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They were denied Jewish weddings in the Soviet Union. So these 3 couples just got married again.

BOSTON (JTA) – Veiled brides holding white bouquets; a gold-colored chuppah; the signing of ketubahs, Jewish marriage contracts; lively Jewish music wafting through a social hall as guests danced the hora.

It had all the telltale signs of a traditional Jewish wedding. But the three couples were already married — and had been for a collective total of 125 years.

The event on Wednesday was an opportunity for three Ukraine-born couples to have the Jewish ceremonies they could not have when they first wed, when Jewish practice was forbidden under communism in their country.

“It was my dream for many, many years and dreams come true,” said Elisheva Furman, who first married her husband Fishel in Ukraine 50 years ago.

Held by Shaloh House, a Chabad Lubavitch organization in Boston that serves Jews from the former Soviet Union, the event was also an opportunity for Chabad rabbinical students to practice officiating at Jewish weddings.

Shaloh House launched a rabbinical training institute in 2021, after Rabbi Shlomo Noginski, an educator at the school, was stabbed eight times outside the building in a vicious attack that jolted Boston and especially its Jewish community.

“This wedding ceremony is a victory of love and kindness over oppression and hate,” said Rabbi Dan Rodkin, director of Shaloh House, in a statement. “It is a testament to the strength of the Jewish people and the resilience of these Soviet-born couples, who want to celebrate their union in accordance with their faith and heritage.”

Rodkin himself grew up in Russia. The Chabad movement, which is especially strong in the former Soviet Union, where it was born, has sought to reach Jews from the region whose practices and connection to Judaism were attenuated by living under communism. Shaloh House offers a school, synagogue and community center all focused on Boston’s substantial community of Russian-speaking emigres.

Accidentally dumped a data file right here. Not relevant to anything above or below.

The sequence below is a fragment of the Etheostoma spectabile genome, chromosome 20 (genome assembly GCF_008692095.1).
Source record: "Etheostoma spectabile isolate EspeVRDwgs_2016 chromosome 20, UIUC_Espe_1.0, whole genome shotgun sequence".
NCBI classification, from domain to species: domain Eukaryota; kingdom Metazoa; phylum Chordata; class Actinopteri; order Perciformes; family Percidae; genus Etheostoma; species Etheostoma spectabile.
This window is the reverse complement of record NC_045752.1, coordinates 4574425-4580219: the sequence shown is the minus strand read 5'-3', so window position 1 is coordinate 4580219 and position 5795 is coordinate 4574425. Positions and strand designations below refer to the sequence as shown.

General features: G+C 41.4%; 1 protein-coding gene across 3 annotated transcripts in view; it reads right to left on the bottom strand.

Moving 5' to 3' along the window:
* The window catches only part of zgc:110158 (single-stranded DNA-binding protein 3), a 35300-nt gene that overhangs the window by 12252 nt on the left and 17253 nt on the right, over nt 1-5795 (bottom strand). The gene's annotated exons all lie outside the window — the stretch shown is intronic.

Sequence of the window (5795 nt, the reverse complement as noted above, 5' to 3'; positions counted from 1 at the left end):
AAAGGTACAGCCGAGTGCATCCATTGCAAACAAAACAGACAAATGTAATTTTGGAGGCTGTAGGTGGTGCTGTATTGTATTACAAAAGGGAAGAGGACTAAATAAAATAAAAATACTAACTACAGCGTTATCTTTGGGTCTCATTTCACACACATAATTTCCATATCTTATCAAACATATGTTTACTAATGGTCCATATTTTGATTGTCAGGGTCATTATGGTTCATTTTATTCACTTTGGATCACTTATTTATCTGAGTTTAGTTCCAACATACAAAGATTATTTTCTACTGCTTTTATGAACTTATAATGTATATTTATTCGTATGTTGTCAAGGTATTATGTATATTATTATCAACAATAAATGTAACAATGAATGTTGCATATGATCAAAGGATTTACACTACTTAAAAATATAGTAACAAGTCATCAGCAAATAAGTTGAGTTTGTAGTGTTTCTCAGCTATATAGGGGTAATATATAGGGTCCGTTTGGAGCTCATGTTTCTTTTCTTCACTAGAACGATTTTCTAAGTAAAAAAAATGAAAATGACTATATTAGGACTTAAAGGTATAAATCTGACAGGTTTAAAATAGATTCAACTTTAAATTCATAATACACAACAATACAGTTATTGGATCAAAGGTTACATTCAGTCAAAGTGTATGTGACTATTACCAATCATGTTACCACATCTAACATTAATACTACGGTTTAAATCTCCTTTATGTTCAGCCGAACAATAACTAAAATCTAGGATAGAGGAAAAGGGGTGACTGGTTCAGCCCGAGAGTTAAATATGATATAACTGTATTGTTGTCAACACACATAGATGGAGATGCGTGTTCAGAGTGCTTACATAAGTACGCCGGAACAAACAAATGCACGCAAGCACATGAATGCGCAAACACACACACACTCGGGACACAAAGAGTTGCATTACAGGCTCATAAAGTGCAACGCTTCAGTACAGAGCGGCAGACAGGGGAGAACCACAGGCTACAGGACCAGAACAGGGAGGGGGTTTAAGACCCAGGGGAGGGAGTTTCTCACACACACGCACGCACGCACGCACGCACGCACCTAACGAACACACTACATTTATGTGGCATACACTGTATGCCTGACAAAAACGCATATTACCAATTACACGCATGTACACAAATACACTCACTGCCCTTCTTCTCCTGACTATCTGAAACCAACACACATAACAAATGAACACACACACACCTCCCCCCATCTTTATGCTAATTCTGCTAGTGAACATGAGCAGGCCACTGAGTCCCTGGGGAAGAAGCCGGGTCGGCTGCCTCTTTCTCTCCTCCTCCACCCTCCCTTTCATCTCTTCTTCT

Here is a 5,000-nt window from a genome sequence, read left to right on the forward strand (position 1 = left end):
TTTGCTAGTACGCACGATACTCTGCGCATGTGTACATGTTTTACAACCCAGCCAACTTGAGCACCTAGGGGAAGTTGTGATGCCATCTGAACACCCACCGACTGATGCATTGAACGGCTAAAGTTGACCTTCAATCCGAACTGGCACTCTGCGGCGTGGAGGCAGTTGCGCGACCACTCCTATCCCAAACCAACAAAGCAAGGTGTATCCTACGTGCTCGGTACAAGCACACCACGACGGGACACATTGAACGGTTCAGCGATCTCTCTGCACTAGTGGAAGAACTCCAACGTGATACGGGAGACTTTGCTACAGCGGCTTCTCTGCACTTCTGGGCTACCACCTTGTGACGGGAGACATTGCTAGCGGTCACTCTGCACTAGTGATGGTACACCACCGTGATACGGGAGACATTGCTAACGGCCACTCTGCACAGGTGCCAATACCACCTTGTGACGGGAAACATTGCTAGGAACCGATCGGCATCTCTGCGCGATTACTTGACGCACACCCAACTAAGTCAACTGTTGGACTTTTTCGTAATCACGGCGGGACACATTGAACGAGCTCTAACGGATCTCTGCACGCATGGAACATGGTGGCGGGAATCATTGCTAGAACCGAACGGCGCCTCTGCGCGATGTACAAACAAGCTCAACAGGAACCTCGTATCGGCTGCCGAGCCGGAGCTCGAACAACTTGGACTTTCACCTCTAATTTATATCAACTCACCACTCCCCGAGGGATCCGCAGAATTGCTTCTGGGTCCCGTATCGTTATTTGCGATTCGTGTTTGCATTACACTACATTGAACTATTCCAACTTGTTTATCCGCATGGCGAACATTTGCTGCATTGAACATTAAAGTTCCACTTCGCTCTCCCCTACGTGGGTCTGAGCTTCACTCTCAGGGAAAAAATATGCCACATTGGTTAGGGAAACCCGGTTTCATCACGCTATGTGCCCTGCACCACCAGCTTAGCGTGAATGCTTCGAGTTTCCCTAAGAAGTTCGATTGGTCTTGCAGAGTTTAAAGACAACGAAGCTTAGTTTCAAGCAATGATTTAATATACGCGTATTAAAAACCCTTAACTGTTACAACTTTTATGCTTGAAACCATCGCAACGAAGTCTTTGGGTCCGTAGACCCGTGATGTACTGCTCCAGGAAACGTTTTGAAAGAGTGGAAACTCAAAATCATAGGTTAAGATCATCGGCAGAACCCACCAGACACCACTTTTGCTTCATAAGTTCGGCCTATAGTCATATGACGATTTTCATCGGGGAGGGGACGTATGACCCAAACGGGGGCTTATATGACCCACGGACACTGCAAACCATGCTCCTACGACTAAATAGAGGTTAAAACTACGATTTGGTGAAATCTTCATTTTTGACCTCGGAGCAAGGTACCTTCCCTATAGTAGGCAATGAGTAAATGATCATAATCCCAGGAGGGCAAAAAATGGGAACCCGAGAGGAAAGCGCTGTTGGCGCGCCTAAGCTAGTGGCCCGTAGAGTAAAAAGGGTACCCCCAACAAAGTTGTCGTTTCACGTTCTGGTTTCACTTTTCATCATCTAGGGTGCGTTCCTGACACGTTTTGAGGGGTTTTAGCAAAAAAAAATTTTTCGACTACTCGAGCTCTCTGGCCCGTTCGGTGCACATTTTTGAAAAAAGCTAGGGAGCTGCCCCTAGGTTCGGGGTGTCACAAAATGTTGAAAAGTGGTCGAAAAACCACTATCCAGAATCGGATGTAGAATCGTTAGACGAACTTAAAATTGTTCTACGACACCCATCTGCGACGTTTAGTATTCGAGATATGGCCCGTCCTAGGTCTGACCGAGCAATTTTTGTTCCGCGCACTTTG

Growing up, despite antisemitic repression, Elisheva and Fishel Furman both said their families maintained a strong Jewish identity and privately observed Jewish holidays. But “it was dangerous” to show their faith in public, said Elisheva, the grandmother of four. So when they got married, they did so only in a civil ceremony.

A couple prepares to step on a glass, a symbol in Jewish weddings, after their Jewish ceremony in Boston, Feb. 7, 2023. (Photo by Igor Klimov)

Their religious ceremony and the two others that took place Wednesday, individualized for each couple, stretched for more than four hours and featured a festive meal and desserts including traditional Ukrainian and Russian foods.

The event took place in the lead-up to the one-year anniversary on Feb. 24, of Russia’s invasion into the couples’ homeland that is under ruthless bombardment that is devastating Ukraine.

Rimma Linkova, who’s been married to Alexander Linkov for 40 years, and one was of the other couples being married, has a cousin still in Ukraine. They talk regularly, she said.

“It’s almost one year of the war and it’s still not ended. It’s very difficult. It’s dying for no reason.” Linkov said.

The third couple was Sofya Hannah and Gedalia Gulnik, who used their Hebrew names.

Yelena Gulnik said she was thrilled to see her parents have a Jewish wedding, something she said her father was initially hesitant to do after so many years of marriage. The mother of three, whose kids attend Shaloh House’s day school, was born in Odessa and came in 1994 with her parents to Boston when she was 12 years old.

“My parents never had a chuppah, they never had a religious ceremony. They were not familiar with many religious Jewish traditions,” Gulnik said. “But it was an amazing opportunity. I don’t think they would have ever done this if Rabbi Rodkin hadn’t offered.”

Being at a wedding for her grandparents is “a little weird since you don’t see it every day,” Yelena’s oldest daughter said. “But it’s certainly exciting.”